The Journals of Lewis & Clark: Clark, May 8, 1806
Clark, May 8, 1806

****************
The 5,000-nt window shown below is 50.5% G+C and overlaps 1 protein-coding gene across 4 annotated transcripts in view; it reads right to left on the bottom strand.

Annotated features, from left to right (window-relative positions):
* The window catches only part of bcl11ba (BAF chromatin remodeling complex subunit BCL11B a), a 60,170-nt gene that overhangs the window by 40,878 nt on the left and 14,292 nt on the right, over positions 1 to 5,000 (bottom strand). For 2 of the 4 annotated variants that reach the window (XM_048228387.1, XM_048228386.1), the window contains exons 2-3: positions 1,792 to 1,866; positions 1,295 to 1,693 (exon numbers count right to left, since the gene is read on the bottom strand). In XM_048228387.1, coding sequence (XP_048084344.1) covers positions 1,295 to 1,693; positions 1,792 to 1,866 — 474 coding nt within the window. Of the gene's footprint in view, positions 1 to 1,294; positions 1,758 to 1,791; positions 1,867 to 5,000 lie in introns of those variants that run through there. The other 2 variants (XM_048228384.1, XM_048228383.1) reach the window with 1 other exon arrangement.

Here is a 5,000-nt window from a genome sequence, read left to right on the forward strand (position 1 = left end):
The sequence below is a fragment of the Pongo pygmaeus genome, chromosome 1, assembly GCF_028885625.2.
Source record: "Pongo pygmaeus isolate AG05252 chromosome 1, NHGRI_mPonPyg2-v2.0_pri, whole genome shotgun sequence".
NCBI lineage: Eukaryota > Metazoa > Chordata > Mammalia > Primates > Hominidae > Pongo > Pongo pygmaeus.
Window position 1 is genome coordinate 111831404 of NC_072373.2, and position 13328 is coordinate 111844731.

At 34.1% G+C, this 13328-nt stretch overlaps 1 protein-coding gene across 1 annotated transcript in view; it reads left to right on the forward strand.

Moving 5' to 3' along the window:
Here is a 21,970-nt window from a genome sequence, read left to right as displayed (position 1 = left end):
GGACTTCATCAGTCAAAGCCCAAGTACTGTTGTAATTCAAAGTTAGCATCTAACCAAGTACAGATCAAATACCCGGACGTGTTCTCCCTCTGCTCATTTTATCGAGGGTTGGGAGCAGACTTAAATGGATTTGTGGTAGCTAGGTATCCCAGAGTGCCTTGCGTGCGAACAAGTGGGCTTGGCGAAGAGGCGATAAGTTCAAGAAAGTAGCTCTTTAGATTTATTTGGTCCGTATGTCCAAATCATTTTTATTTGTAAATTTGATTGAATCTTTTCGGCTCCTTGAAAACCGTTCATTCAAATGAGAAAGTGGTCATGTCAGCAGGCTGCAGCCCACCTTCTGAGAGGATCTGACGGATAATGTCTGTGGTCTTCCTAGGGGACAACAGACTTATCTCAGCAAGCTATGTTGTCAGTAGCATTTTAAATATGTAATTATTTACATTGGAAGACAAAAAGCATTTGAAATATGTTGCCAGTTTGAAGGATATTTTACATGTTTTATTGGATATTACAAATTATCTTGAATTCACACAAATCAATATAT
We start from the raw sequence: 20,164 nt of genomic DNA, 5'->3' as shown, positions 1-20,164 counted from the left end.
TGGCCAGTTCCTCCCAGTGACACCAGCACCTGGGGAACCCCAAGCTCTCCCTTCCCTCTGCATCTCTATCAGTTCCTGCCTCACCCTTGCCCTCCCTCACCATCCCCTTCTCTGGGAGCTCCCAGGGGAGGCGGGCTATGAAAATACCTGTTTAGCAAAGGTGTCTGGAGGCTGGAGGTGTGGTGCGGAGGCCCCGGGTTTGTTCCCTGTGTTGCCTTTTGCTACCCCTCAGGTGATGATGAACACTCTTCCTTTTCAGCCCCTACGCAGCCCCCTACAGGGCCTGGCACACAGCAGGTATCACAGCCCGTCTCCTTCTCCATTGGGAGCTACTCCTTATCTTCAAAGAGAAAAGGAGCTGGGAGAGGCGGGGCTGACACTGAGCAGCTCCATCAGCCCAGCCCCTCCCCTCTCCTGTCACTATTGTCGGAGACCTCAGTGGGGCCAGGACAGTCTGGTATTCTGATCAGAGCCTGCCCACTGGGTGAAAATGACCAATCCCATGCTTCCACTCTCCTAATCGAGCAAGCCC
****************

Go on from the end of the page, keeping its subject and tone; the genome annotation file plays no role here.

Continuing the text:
Thursday 8th of May 1806. This morning our hunters was out by the time it was light. about 8 oClock Shields brought in a Small deer, on which we brackfast by 11 A.M. all our hunters returned Drewyer & P. Crusat brought in a Deer each & Collins wounded one which our Dog Caught near our Camp. Total of our Stock of provisions 4 deer & Some horse flesh. on the Small Creek which passes our Camp, the nativs have laterly encamped and as we are informed have been much distressed for provisions, they have fallen a number of Small pine in the vicinity of this Encampment for the Seed which is in the bur of which they eate. we are informed that they were Compelled to Collect the moss off the pine boil & eate it in the latter part of the last Winter. on the Creek near our Camp I observed a kind of trap which was made with great panes to catch the Small fish which pass down with the Stream This was a dam formed of Stone So as to Collect the water in a narrow part not exceeding 3 feet wide from which place the water Shot with great force and Scattered through Some Small willows Closely connected and fastened with bark. this mat of willow Switches was about 4 feet wide and 6 long lying in a horozontal position, fastened at the extremety. the Small fish which fell on those willows was washed on the Willows where they untill taken off &c. I cought or took off those willows 9 Small trout from 3 to 7 Inches in length. Soon after I returned from the fishery an Indian came from a fishery of a Similar kind a little above with 12 Small fish which he offered me which I declined axcepting as I found from his Signs that his house was a Short distance above, and that those fisheries afforded the principal part of the food for his Children. The Great Chief of the Bands below who has a cut nose joined us this morning. we gave the interals with 4 young fauns which was in two of the deer killed to day to the Indians also some of our deer & horse flesh. the Paunch of the deer they eate without any preperation further than washing them a little. the fauns they boiled and eate every part of them even the Skins with the hair. The Snake Indian was much displeased that he was not furnished with as much Deer as he could eate. he refused to Speake to the wife of Shabono, through whome we Could understand the nativs. we did not indulge him and in the after part of the day he Came too and Spoke verry well. one of the Indians drew me a Sketch of the river (See the latter part of this book) in this Sketch he makes the 1st large Southerly fork of Lewis's river much the longest and on which great numbers of the Snake Indians reside &c. at ____ P.M. we loaded up and Set on on the roade leading as we were informed to the lodge of the twisted hair, the Chief in whoes Care we had left our horses. we were accompanied by the Cut nose Chief our old Chief who had accompanied us down the river and Several men. we assended the hills which was Steep and emencely high to a leavel rich Country thinly timbered with pine. we had not proceeded more than 4 miles before we met the twisted hair and Several men meeting of us. we were verry coolly recved by the twisted hair. he Spoke aloud and was answered by the Cut Nose. we Could not learn what they Said. but plainly discovered that a missunderstanding had taken place between them. we made Signs to them that we Should proceed on to the next water and encamp. accordingly I set out and they all followed. we had not proceeded far before the road Crossed a Small handsom Stream on which we encamped. The parties of those two Chiefs took different positions at Some distance from each other and all appeared Sulkey. after we had formed our Camp we Sent Drewyer with a pipe to Smoke with the twisted hair and lern the Cause of the dispute between him and the Cut nose, and also to invite him to our fire to Smoke with us. The twisted hair came to our fire to Smoke we then Sent drewyer to the Cut Noses fire with the Same directions. he returned and informed us that the Cut nose Said he would join us in a fiew minits. it appears that the Cause of the quarrel between those two men is about our horses. and we cannot lern the particulars of this quarrel which probably originated through jelousy on the part of the Cut nose who blames the twisted hair for Suffer our horses to be rode, and want water dureing the Winter &c. twisted hair Says the horses were taken from him &c. The Cut nose joined us in a Short time We Smoked with all the party of both Chiefs, and told them that we were Sorry to find them at varience with each other the cut nose said that the twisted hair was a bad man and wore two fases, that he had not taken care of our horses as was expected. that himself an the broken arm had Caused our horses to be Watered in the winter and had them drove together, and that if we would proceed on to the village of the great Chief whome we had left a flag last fall the broken arm he would Send for our horses, that he had himself three of them. he also informed us that the great Chief hering of our distressed Situation had Sent his Son and 4 men to meet us and have us furnished on the way &c. that the young men had missed us and Could never over take us untill this time. that the great chief had 2 bad horses for us and expected us to go to his lodge which was near the river and about half a days march above &c. The twisted hair told us that he wished to Smoke with us at his lodge which was on the road leading to the Great Chiefs lodge, and but a fiew miles a head. if we would delay at his lodge tomorrow he would go after our Saddles and horses which was near the place we made our Canoes last fall. we deturmined to Set out early in the morning and proceed on to the lodge of the twisted hair and Send for our Saddles and powder which we had left burried mear the forks. and the day after tomorrow to proceed on to the lodge of the Grand Chief. accordingly we informed the Indians of our intentions. we all Smoked and conversed untill about 10 P M. the Indians retired and we lay down. Derected 5 hunters to turn out early in the morning to hunt and meet us at the twisted hair's lodge.